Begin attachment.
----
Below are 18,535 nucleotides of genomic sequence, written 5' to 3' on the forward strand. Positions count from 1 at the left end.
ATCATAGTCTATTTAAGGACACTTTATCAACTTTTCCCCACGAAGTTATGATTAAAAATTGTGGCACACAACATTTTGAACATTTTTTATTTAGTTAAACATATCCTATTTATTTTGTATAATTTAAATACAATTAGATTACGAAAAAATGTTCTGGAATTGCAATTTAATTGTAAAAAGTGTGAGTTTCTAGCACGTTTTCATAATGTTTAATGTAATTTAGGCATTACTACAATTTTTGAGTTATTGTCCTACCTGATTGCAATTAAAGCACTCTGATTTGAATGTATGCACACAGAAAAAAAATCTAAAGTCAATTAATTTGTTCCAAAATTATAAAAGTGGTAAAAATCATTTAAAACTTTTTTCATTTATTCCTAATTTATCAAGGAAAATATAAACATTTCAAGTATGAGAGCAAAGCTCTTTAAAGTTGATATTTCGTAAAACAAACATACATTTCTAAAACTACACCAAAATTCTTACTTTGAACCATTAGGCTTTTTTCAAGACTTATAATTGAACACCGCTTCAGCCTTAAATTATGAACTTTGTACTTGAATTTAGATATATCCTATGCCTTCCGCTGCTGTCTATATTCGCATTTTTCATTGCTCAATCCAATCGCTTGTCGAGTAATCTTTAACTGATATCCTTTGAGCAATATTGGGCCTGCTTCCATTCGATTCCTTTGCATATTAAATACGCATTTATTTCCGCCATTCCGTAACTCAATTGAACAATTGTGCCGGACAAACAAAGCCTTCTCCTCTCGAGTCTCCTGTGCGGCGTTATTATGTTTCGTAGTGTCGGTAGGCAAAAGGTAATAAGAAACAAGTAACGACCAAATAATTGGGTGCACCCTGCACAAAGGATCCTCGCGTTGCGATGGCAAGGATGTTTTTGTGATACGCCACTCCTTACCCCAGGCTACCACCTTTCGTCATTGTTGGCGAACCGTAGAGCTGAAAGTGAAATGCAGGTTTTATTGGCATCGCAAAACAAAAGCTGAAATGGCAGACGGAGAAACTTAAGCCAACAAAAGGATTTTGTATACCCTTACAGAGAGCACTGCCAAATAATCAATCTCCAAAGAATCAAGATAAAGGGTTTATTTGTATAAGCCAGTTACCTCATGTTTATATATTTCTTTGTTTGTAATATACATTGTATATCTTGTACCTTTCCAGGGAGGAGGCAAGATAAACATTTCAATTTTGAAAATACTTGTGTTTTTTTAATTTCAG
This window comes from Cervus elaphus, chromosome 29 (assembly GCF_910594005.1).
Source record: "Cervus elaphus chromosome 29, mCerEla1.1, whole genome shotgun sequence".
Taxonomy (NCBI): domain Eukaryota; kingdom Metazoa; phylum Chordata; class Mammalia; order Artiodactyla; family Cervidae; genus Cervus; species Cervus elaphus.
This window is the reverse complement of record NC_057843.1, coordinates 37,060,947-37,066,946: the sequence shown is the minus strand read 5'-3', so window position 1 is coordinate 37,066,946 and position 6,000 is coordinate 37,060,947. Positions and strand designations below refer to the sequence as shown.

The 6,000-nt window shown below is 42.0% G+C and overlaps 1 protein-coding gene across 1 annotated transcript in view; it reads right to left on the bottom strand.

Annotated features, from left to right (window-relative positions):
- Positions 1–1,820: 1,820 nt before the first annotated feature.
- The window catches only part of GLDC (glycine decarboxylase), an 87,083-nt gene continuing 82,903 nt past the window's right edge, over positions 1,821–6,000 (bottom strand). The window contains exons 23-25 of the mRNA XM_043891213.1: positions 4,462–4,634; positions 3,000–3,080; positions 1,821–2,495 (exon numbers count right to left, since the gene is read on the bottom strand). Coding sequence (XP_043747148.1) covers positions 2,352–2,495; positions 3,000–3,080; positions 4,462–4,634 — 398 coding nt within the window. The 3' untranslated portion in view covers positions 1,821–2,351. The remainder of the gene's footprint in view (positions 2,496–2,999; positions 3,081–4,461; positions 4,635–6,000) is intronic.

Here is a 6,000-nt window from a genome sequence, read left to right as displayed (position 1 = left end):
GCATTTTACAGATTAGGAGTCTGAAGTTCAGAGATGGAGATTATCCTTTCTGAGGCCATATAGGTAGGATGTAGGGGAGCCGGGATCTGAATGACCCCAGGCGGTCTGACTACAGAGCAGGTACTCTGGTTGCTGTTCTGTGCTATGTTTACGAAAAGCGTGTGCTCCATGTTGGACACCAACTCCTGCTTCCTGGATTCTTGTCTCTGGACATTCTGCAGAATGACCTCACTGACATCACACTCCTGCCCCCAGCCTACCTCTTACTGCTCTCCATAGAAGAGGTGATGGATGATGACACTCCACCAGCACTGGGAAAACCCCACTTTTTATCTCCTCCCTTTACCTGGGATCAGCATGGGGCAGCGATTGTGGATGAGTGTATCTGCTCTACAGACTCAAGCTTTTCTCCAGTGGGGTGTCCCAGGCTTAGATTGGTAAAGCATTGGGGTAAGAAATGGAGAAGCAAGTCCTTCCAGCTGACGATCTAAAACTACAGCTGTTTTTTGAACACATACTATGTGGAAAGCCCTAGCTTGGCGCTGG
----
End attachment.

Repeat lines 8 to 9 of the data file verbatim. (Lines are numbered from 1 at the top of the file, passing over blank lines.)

Annotated features, from left to right (window-relative positions):
- Positions 1–1,820: 1,820 nt before the first annotated feature.